Australia's Destanee Aiava reaches to play a forehand to Germany's Mona Barthel during their first round match at the Australian Open tennis championships in Melbourne, Australia, Monday, Jan. 16, 2017. (AP Photo/Dita Alangkara)
Dita Alangkara
January 16, 2017

MELBOURNE, Australia (AP) Destanee Aiava's Australian Open lasted just 92 minutes Monday while making history as the first person born in the 2000s to play in the main draw of a Grand Slam tournament.

She took away enough experience from her 6-3, 7-6 (4) loss to Mona Barthel to last a lifetime, she said, and received some advice from the biggest name in the women's game several days before she even stepped on court.

And she fully expects to be back.

"This isn't the first and the last time I'm going to be here," said Aiava, a 16-year-old Melbourne high school student who received a wild card to enter the season's first major. "There's plenty more to come."

Last week, she had a short practice session with Serena Williams, the 22-time Grand Slam champion and the inspiration for Aiava's career.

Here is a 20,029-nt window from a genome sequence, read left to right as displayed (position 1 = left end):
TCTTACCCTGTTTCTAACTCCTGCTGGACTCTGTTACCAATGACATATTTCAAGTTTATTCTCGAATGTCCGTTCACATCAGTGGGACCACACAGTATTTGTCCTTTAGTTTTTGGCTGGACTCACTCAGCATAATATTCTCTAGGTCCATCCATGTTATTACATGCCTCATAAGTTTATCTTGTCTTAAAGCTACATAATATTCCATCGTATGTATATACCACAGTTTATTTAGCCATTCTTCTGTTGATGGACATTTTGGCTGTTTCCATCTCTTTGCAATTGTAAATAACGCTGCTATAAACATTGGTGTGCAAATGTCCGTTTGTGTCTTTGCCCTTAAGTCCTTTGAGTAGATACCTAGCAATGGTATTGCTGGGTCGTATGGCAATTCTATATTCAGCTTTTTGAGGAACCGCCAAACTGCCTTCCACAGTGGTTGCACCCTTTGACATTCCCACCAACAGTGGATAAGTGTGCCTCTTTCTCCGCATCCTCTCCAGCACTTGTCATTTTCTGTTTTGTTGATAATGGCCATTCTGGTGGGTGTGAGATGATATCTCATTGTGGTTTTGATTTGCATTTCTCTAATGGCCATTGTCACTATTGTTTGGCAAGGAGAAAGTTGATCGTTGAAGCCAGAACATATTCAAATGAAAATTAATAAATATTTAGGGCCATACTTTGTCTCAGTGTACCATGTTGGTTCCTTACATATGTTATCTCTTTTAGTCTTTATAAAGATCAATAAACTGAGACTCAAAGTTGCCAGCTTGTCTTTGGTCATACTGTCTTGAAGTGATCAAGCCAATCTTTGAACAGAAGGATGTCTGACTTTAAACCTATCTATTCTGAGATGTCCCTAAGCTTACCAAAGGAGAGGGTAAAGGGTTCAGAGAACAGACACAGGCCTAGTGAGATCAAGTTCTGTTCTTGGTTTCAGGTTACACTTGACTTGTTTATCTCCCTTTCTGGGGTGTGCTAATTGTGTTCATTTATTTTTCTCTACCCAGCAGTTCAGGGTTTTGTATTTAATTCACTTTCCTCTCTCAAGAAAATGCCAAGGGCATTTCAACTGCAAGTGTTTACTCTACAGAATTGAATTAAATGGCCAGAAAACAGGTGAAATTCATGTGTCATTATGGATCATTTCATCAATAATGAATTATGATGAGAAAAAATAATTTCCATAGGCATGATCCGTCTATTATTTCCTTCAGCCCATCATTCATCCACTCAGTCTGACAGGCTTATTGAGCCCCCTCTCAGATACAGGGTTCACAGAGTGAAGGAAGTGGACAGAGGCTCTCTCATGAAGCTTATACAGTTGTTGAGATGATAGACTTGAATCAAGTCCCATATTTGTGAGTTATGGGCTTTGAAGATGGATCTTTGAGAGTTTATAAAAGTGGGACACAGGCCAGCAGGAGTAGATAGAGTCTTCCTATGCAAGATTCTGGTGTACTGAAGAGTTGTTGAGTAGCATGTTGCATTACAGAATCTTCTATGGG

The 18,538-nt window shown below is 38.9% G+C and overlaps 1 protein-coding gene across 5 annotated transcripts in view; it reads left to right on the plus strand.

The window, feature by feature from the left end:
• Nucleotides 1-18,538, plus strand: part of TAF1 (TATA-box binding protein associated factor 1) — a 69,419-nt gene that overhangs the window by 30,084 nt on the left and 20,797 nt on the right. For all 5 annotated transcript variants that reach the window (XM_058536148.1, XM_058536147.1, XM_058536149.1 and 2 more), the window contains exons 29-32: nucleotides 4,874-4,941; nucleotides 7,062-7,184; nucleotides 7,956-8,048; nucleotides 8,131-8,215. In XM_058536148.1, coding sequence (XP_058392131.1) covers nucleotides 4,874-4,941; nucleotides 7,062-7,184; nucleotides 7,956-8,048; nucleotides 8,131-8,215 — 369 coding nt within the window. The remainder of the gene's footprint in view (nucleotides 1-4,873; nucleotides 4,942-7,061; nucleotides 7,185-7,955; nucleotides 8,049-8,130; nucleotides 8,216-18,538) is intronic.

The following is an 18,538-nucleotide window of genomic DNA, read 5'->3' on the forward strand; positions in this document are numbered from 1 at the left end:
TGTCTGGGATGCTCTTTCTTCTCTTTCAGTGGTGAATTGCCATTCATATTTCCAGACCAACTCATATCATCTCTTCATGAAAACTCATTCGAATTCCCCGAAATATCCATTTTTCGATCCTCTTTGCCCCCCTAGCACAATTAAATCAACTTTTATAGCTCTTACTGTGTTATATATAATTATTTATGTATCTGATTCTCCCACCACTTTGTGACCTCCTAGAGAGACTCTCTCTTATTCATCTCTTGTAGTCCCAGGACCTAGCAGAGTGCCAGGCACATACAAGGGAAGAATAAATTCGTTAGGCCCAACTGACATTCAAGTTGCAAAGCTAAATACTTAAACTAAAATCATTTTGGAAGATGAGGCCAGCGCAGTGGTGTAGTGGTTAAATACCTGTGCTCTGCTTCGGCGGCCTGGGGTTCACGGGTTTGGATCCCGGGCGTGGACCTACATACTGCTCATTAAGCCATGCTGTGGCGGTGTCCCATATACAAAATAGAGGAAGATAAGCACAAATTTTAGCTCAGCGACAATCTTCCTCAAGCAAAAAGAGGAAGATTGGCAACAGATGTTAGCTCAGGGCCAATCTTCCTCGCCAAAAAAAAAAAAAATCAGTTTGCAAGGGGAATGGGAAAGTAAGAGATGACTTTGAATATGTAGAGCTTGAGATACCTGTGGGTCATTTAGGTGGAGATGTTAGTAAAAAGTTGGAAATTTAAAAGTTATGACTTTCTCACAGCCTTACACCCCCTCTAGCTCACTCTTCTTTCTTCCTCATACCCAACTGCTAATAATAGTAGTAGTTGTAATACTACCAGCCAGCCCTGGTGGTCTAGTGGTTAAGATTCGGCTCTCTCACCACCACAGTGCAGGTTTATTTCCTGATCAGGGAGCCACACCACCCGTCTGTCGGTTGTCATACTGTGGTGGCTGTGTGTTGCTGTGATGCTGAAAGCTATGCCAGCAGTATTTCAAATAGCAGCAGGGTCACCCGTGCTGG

Aiava was 5 when she watched one of the Williams' matches on TV, and told her parents that tennis was going to be her career.

Describing it then as "one of the best days of my life," Aiava explained Monday that Williams had imparted some good advice.

"She told me to dream big and you'll achieve big," Aiava said. "She's quite a nice person. It was a really good experience to get to hit with her."

Aiava played her match Monday before hundreds of vocal fans on Show Court 2 at Melbourne Park.

"It was pretty fun playing out there with all the crowd supporting me," she said. "Nothing really surprised me. I think I learned how to be more composed out there, and I didn't rush as much. Obviously it wasn't my day, but I'm looking forward to the rest of the year and what's out there for me."

What was out there for her shortly after her match ended was prize money of $37,500 as a first-round loser.

"I don't like to focus on that, or gloat," said Aiava, who didn't plan to celebrate a loss.

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